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  • Meeting abstract
  • Open Access

Cyclooxygenase inhibition corrects the impaired microvascular reactivity in diabetic female rats

  • 1,
  • 1,
  • 1,
  • 1 and
  • 1
Critical Care20037 (Suppl 3) :P120

https://doi.org/10.1186/cc2316

  • Published:

Keywords

  • Histamine
  • Bradykinin
  • Peripheral Vascular Disease
  • Platelet Activator Factor
  • Cyclooxygenase Inhibition
Several studies have shown that endothelium-dependent vascular relaxation is altered in experimental diabetes and in diabetic patients, with peripheral vascular disease being almost twice as frequent in diabetic women as compared with diabetic men. Moreover, the mesenteric microvessels exhibit impaired responses to acetylcholine, bradykinin, histamine, and platelet activator factor in diabetic female rats. The aim of the present study was to investigate the effects of inhibition of cyclooxygenase upon the reduced response to endothelium-dependent vasodilator agents in diabetic female rats, to verify the possible involvement of prostaglandins in that alteration. The changes of arteriolar and venular diameter after topical application of acetylcholine (17 nmol), bradykinin (30 pmol), and histamine (2.7 nmol) were measured in vivo by means of a closed video circuit coupled to a microscope before and after acute treatment with diclofenac, a cyclooxygenase inhibitor (2.5 mg/kg, intramuscularly). The cyclooxygenase inhibition corrected the decreased response of arterioles and venules to bradykinin, but only corrected the decreased venular response to acetylcholine. Diabetes impaired the response to histamine in arterioles but not in venules, and that response reduction was also corrected by diclofenac (see Table 1). These data suggest that increased release of vasoconstrictor prostanoids may be involved in the impaired response to endothelium-dependent vasodilator agents in diabetic female rats.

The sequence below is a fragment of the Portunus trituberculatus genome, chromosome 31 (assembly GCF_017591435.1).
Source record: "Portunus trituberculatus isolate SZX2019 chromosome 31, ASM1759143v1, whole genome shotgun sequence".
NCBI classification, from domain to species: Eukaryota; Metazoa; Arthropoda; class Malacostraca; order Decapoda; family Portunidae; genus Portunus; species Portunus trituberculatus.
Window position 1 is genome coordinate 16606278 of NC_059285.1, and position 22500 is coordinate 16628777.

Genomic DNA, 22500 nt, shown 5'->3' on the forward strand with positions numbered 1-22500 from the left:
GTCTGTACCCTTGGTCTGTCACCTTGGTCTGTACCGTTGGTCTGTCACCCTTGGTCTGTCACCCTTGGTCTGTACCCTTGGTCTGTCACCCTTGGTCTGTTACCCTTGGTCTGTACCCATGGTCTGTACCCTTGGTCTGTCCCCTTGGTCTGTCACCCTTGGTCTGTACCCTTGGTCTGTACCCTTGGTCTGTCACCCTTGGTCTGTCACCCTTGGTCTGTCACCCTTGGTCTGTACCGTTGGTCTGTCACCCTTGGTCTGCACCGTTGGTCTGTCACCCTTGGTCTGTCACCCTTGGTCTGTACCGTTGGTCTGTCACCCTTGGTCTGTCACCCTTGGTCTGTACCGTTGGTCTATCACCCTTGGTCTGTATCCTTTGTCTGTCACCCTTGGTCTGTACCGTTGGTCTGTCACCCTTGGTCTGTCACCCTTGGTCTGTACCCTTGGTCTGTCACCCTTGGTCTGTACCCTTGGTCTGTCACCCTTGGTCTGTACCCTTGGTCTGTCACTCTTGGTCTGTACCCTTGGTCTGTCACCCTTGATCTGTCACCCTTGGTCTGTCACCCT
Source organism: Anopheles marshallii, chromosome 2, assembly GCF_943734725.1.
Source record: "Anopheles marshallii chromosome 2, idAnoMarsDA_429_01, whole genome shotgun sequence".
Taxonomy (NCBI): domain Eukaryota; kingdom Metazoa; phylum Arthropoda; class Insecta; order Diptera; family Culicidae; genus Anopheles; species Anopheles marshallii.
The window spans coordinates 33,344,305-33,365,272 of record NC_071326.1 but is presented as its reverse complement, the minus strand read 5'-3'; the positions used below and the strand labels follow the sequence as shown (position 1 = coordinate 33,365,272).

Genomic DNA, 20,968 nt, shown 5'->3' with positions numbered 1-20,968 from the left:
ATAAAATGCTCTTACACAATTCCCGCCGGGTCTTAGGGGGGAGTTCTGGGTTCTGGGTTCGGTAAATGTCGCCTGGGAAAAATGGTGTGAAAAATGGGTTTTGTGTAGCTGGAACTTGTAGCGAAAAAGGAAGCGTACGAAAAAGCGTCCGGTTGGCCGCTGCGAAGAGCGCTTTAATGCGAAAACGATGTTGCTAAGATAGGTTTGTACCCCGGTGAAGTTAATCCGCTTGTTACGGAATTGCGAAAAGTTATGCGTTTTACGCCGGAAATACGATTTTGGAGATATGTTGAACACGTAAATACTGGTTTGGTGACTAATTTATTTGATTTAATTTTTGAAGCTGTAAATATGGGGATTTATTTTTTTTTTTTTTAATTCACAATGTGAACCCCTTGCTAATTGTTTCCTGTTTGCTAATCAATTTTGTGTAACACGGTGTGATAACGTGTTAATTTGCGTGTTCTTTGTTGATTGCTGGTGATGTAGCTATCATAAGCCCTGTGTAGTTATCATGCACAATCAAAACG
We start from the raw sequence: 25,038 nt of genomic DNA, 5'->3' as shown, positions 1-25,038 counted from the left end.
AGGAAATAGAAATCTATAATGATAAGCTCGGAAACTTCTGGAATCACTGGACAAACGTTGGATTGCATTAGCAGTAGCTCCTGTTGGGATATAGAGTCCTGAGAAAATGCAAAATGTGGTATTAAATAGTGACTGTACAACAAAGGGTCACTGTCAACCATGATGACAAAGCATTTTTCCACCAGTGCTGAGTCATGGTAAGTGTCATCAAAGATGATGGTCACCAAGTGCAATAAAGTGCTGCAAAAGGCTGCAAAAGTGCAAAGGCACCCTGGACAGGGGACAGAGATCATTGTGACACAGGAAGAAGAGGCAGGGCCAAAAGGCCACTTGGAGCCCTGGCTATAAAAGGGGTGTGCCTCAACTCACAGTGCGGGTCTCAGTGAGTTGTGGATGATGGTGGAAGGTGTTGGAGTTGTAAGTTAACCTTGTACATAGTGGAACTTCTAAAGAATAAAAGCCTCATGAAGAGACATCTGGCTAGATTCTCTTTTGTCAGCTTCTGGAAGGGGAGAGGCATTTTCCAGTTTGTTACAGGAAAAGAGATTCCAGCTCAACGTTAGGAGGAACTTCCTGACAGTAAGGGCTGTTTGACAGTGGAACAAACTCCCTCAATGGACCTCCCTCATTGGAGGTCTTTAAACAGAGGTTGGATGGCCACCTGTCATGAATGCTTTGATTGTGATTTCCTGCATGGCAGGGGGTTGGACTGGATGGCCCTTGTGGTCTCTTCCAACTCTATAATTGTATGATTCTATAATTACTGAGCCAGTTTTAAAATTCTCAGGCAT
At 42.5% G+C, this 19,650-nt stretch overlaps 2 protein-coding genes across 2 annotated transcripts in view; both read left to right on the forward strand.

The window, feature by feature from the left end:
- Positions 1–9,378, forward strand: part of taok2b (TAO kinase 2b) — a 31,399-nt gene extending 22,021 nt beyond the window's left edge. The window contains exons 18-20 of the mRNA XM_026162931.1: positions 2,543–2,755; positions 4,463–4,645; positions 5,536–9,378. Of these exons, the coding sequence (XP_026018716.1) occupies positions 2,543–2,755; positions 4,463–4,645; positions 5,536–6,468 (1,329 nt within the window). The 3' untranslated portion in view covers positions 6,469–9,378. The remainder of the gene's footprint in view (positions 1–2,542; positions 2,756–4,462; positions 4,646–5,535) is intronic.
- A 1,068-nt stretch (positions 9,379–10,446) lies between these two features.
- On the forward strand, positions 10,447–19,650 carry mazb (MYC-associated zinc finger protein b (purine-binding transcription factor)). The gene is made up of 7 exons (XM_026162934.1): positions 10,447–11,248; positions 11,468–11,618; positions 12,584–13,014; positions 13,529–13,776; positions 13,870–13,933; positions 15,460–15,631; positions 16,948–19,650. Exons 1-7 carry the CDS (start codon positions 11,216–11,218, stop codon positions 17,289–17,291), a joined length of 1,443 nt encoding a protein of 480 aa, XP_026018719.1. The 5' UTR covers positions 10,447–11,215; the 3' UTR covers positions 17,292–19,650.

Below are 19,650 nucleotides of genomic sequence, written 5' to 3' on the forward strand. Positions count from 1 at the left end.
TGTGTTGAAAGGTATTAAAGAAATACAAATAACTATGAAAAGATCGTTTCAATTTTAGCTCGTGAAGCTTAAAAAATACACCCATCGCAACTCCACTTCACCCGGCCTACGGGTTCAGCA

Arterioles

Venules

 

Acetylcholine

Bradykinin

Histamine

Acetylcholine

Bradykinin

Histamine

Control

6.9 ± 0.7

7.5 ± 0.6

7.8 ± 0.2

6.5 ± 0.6

6.7 ± 0.7

6.8 ± 0.5

Diabetes

4.1 ± 0.5*

4.2 ± 0.5*

4.1 ± 0.6*

3.6 ± 0.3*

4.2 ± 0.6*

4.7 ± 1.0

Diabetes + diclofenac

5.8 ± 0.4

7.8 ± 1.0

6.6 ± 0.5

5.8 ± 0.5

6.7 ± 0.5

5.1 ± 0.9

*P < 0.05 in comparison with controls, P < 0.05 in comparison with the diabetic + diclofenac group.

Declarations

Acknowledgements

Financial support from FAPESP and PRONEX.

Authors’ Affiliations

(1)
Department of Pharmacology, Institute of Biomedical Sciences, USP, São Paulo, SP, Brazil

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